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Breaking Stigmas Around Mental Health

stigma, Mental Health stigmas, Stigmas Around Mental Health

Stigmas around mental health are common and very often debilitating. If you believe you are “weak” or “flawed” because you need help for mental health disorders, you have to apply that same logic to illnesses like heart disease, cancer, and diabetes. The fact is, mental health is just as important as physical health.

Unfortunately, misconceptions about mental health can make it difficult to reach out for guidance. If you’re struggling, know that there is help available to you right now from our team at Willow Creek. Our holistic approach to mental health can provide you with a better way forward.

Types of Stigmas Around Mental Health

Mental health stigma comes in many forms. Consider three common types of stigma and how they might impact you. 

  • Public stigma

This occurs when the surrounding culture or environment discriminates against or devalues a person with mental illness. This might result in hurtful stereotypes perpetuated in the culture that can influence how a person is treated by an employer, a teacher, a healthcare practitioner, a landlord, etc. 

  • Systemic stigma

Systemic stigma occurs on a legal and policy level. For example, certain policies or regulations in schools, hospitals, churches, or other institutions might make it difficult for a person with a mental health disorder to access the type of care and resources they need. 

  • Self stigma

Self stigma is an internalized, negative view of oneself. It creates a sense of shame in the way you feel about yourself and your mental health. It often impacts self-esteem and may lead to doubts about being able to recover.

Common Misconceptions and Stigmas Related to Mental Health 

Numerous misconceptions exist about mental health, all of which can be limiting to quality of life and overall access to care. Consider a few as noted by the Substance Abuse and Mental Health Services Administration.

  • People with mental health problems are violent

People with mental illness are very rarely violent. Just 3 to 5 percent of people suffering from any mental illness experience violent tendencies. In fact, people with mental health disorders are 10 times more likely to become victims of violent crimes themselves.

  • Mental health disorders are a sign of personal weakness

Mental illness is like any other disease; it requires care. Mental health disorders do not develop because a person is lazy or unwilling to work on themselves. They do not happen because someone just wants to be treated differently. Rather, life experiences, family history, illness, hormonal imbalances, and other factors contribute to the development of mental illness.

  • A person with a mental illness can’t work

Most mental illnesses are treatable, and you can live a long and healthy life with treatment. This means that you can get a job, complete your education, find people to share relationships with, and live the life you desire, even if you have a mental illness.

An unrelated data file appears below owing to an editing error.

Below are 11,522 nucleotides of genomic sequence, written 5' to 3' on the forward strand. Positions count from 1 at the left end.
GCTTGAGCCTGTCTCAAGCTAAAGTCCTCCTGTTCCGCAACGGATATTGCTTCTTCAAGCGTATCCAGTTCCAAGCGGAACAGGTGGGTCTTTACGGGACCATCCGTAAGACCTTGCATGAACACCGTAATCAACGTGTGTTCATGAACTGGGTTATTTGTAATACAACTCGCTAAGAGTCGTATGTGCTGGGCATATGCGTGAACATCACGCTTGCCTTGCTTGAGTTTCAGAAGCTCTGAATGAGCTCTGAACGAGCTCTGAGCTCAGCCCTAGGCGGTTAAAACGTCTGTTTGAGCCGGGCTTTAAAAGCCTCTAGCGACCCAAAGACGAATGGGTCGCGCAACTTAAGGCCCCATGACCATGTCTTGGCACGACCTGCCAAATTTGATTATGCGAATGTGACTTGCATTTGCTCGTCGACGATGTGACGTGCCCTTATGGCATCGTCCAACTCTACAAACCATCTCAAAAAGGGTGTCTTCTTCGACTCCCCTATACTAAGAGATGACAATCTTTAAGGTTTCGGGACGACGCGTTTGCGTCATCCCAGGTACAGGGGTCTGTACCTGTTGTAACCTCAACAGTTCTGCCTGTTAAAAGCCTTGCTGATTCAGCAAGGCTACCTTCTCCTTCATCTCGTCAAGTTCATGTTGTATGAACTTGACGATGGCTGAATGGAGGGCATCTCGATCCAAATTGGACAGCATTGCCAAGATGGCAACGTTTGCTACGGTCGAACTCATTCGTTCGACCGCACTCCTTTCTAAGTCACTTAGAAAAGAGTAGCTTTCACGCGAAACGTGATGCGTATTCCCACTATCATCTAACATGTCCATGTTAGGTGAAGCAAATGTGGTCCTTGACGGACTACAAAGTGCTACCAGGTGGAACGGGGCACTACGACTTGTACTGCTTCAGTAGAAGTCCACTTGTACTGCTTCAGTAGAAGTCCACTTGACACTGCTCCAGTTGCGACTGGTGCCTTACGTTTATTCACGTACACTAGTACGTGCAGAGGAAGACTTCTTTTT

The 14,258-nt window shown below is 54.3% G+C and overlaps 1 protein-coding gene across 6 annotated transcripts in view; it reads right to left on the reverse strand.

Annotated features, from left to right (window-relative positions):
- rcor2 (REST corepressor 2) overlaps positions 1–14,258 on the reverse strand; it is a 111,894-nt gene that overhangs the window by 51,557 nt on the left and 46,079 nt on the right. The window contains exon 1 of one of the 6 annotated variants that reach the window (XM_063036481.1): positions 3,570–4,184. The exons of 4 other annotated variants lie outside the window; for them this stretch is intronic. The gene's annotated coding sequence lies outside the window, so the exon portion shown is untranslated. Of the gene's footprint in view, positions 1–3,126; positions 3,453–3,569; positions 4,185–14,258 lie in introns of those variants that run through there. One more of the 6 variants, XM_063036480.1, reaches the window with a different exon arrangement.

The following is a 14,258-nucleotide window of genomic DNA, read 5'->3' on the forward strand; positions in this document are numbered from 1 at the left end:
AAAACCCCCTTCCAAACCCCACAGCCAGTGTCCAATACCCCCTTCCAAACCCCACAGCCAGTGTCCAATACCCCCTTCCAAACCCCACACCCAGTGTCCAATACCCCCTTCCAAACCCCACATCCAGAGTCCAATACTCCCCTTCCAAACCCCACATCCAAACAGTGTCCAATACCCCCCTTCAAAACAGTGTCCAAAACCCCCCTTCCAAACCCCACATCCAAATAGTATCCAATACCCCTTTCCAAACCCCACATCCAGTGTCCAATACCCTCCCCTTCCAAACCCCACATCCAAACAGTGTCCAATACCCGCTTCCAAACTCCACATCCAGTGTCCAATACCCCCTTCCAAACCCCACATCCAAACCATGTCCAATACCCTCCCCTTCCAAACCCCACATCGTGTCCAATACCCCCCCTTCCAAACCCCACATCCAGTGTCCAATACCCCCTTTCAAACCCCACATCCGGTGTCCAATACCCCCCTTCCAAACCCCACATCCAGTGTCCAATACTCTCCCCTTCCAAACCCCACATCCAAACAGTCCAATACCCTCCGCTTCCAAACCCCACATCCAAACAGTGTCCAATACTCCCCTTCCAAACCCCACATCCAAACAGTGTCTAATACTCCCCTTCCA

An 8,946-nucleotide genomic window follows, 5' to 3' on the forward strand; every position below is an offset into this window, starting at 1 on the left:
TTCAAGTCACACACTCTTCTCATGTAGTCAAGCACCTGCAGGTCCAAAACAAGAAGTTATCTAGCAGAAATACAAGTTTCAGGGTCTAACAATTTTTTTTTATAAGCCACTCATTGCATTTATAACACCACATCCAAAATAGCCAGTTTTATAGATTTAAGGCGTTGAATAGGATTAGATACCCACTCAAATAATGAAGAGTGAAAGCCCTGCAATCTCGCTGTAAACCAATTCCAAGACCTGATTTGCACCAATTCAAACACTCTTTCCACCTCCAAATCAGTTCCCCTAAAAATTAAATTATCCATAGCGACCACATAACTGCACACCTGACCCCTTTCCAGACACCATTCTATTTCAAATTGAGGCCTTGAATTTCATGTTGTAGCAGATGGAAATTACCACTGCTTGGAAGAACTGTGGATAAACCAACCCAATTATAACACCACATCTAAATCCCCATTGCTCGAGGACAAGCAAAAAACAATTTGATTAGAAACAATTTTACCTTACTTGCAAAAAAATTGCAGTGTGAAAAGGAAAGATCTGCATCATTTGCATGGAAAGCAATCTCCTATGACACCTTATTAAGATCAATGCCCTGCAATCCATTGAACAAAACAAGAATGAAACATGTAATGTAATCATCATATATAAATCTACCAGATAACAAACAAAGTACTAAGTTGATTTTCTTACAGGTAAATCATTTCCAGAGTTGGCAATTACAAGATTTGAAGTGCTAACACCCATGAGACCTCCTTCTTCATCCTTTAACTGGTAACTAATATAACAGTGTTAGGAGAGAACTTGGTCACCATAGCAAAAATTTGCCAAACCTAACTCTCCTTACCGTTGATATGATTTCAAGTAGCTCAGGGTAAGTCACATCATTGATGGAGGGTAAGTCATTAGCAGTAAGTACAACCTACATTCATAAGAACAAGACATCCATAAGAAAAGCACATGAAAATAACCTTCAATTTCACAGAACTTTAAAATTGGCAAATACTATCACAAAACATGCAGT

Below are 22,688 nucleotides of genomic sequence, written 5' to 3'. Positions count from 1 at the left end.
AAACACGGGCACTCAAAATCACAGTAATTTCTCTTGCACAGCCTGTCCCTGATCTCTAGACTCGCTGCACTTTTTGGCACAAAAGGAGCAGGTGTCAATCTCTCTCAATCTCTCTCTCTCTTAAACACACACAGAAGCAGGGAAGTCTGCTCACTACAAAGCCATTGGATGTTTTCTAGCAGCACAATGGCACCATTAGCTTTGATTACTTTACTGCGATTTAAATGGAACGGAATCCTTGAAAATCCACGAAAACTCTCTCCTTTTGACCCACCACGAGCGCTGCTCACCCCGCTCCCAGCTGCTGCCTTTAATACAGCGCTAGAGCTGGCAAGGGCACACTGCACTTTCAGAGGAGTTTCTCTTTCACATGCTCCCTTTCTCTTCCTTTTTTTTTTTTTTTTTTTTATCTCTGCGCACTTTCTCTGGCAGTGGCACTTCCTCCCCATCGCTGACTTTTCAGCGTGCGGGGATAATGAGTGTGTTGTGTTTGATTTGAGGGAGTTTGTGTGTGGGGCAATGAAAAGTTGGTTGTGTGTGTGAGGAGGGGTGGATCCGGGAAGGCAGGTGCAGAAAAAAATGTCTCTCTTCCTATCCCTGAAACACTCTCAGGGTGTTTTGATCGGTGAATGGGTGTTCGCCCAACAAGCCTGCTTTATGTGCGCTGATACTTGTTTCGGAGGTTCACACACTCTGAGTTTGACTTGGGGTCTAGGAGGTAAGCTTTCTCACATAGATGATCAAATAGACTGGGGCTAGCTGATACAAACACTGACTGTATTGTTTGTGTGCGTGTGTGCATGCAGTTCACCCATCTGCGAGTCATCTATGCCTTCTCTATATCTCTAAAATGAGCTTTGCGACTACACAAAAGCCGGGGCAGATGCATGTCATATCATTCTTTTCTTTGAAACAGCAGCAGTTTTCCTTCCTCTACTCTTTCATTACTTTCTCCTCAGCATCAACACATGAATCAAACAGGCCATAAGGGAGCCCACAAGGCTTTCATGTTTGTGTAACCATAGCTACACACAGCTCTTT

• Treatment is easy–you just have to take a pill

This stigma – that mental illness is easy to fix – is anything but accurate. Keep in mind that medications are available and beneficial to many people, but they aren’t magic, and there’s much more work that goes into the recovery process. Most people need both medication and therapy to find improvement.

  • A person with mental illness should just snap out of it

It’s easy for someone who isn’t experiencing the debilitation of mental illness to say someone should just “shake it off” or “snap out of it.” However, mental health conditions are more complex and require professional therapy and support at all levels.

How to Promote Understanding and Empathy in Your Life

Mental illness is a lifelong challenge for a large portion of the population. There are several ways you can support others and encourage the elimination of these painful and debilitating stigmas:

  • Listen to people in a nonjudgmental way. Don’t apply judgment based on your own beliefs or make assumptions about how someone thinks and feels. Instead, listen.
  • Concentrate on the person’s needs. When someone is suffering due to mental illness, they need to feel supported. This might mean listening to and talking with them–without telling them what to do or trying to “fix” them.
  • Validate their feelings. Encourage others to do the same. If a person is struggling and expresses emotions, validate them: “It’s okay to feel this way.” Remember, expressing emotions is normal and expected.
  • Advocate for mental health awareness in your community. Find ways to bring awareness of mental illness into your daily life. Be an advocate for people who are suffering without access to care.
  • Lead by example. Make sure you’re teaching your family and friends the importance of mental health by getting the therapy and support you need, too.

When You Need Help, We Are Here for You

Mental illness will impact the lives of most people at some point in time. At Willow Creek Behavioral Health, we create solutions by providing our clients with access to a wide range of support and guidance. Contact us now for a no-cost confidential assessment. 

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